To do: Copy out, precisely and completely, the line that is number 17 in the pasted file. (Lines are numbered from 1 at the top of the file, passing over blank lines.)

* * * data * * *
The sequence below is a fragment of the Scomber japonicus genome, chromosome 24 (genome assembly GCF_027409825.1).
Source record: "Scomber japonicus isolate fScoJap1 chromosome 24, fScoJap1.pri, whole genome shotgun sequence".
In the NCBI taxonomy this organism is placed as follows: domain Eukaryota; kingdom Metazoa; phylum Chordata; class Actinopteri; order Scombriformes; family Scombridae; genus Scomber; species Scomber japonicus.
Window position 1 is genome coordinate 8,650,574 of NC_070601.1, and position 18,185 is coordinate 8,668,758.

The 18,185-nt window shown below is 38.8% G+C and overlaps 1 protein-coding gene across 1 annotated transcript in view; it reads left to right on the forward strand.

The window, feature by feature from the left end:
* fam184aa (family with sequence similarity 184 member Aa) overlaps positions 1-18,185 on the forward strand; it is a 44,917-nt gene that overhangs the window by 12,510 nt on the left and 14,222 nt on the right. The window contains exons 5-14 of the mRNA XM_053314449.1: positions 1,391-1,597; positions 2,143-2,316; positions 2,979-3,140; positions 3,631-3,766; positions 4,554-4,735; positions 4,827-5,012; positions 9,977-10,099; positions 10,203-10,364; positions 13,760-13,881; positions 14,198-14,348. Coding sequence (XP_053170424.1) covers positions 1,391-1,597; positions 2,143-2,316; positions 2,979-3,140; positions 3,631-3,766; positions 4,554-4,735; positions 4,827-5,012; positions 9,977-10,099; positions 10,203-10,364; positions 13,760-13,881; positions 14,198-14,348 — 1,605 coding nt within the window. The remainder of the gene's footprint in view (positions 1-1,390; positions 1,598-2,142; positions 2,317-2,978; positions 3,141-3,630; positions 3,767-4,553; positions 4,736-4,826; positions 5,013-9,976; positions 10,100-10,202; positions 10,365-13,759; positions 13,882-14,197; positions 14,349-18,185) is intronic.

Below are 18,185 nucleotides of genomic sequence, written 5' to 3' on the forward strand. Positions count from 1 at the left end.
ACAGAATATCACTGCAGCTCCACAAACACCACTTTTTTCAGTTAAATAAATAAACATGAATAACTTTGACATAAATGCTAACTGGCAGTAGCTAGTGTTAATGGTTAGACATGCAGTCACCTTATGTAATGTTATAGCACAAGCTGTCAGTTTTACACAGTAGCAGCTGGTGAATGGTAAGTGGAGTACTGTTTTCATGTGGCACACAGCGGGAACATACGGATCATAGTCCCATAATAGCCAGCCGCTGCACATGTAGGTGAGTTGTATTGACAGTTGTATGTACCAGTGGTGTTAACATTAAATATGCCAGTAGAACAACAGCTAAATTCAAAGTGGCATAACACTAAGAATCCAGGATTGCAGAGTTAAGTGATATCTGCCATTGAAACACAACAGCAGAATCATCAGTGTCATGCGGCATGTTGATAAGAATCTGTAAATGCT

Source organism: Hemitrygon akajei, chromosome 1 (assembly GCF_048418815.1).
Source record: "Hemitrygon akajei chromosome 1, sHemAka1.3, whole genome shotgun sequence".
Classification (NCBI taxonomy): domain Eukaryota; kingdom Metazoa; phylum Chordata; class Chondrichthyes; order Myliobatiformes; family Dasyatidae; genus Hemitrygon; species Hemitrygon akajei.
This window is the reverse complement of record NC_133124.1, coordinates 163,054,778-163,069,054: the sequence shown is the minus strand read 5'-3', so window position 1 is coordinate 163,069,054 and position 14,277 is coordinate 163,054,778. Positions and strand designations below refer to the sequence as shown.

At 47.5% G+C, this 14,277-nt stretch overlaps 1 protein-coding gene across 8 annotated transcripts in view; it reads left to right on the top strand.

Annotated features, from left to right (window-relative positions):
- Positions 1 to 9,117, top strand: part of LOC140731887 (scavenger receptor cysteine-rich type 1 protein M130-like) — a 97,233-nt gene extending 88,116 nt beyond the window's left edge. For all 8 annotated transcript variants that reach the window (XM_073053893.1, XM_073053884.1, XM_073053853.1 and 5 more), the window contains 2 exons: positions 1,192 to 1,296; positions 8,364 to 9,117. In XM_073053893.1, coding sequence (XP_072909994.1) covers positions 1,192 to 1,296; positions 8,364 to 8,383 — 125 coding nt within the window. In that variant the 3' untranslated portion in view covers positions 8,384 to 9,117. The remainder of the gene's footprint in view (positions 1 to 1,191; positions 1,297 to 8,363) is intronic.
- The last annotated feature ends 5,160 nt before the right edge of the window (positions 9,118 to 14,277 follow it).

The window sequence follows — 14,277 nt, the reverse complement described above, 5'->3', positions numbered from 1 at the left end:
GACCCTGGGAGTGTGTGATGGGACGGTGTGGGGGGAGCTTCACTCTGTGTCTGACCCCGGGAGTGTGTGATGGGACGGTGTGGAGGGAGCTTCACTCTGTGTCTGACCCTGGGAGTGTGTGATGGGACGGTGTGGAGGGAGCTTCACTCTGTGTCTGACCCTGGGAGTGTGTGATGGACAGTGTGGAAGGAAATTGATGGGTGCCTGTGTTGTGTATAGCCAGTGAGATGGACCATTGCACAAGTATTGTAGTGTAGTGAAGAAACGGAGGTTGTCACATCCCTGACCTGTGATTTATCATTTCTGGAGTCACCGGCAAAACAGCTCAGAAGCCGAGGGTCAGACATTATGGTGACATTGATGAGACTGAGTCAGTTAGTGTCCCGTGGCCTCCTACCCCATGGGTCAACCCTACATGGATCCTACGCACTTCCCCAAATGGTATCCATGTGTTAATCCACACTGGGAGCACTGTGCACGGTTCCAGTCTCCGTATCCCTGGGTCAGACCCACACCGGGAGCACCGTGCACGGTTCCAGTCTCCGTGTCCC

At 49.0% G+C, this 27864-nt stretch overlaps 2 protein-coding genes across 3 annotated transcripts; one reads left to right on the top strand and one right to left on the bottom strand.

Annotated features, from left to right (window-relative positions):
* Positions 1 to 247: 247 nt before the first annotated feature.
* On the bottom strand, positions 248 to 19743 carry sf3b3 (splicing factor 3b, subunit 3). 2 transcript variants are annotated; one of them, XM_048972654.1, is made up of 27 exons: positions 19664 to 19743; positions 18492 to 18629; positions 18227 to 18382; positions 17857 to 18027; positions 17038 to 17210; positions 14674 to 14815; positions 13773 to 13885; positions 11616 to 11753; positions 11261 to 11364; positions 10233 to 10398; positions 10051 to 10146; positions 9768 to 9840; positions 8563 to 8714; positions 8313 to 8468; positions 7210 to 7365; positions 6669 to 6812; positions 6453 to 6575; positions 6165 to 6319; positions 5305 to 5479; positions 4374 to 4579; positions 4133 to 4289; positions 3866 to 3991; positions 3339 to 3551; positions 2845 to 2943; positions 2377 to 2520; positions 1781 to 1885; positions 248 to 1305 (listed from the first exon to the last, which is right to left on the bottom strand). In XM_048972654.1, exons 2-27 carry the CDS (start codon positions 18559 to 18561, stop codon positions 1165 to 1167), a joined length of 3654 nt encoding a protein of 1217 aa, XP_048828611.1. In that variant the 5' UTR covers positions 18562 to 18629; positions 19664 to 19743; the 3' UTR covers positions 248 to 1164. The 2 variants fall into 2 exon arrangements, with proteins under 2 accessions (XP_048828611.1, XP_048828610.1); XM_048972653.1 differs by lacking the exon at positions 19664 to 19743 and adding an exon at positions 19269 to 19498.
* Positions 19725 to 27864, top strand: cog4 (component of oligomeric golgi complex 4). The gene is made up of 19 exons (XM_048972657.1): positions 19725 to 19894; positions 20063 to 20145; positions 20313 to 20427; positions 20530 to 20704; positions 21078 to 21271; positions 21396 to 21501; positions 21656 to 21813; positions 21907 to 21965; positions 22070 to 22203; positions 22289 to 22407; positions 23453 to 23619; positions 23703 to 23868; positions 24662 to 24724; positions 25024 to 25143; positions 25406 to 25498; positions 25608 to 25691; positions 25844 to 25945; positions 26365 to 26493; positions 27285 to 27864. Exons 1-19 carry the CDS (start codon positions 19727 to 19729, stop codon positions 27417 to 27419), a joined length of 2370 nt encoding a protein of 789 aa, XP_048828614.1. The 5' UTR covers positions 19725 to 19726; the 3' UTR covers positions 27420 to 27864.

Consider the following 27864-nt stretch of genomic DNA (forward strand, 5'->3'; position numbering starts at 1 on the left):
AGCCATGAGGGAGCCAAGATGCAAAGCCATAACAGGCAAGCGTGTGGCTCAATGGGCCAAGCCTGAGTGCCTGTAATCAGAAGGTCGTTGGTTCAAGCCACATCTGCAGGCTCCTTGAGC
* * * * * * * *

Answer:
- The last annotated feature ends 5,160 nt before the right edge of the window (positions 9,118 to 14,277 follow it).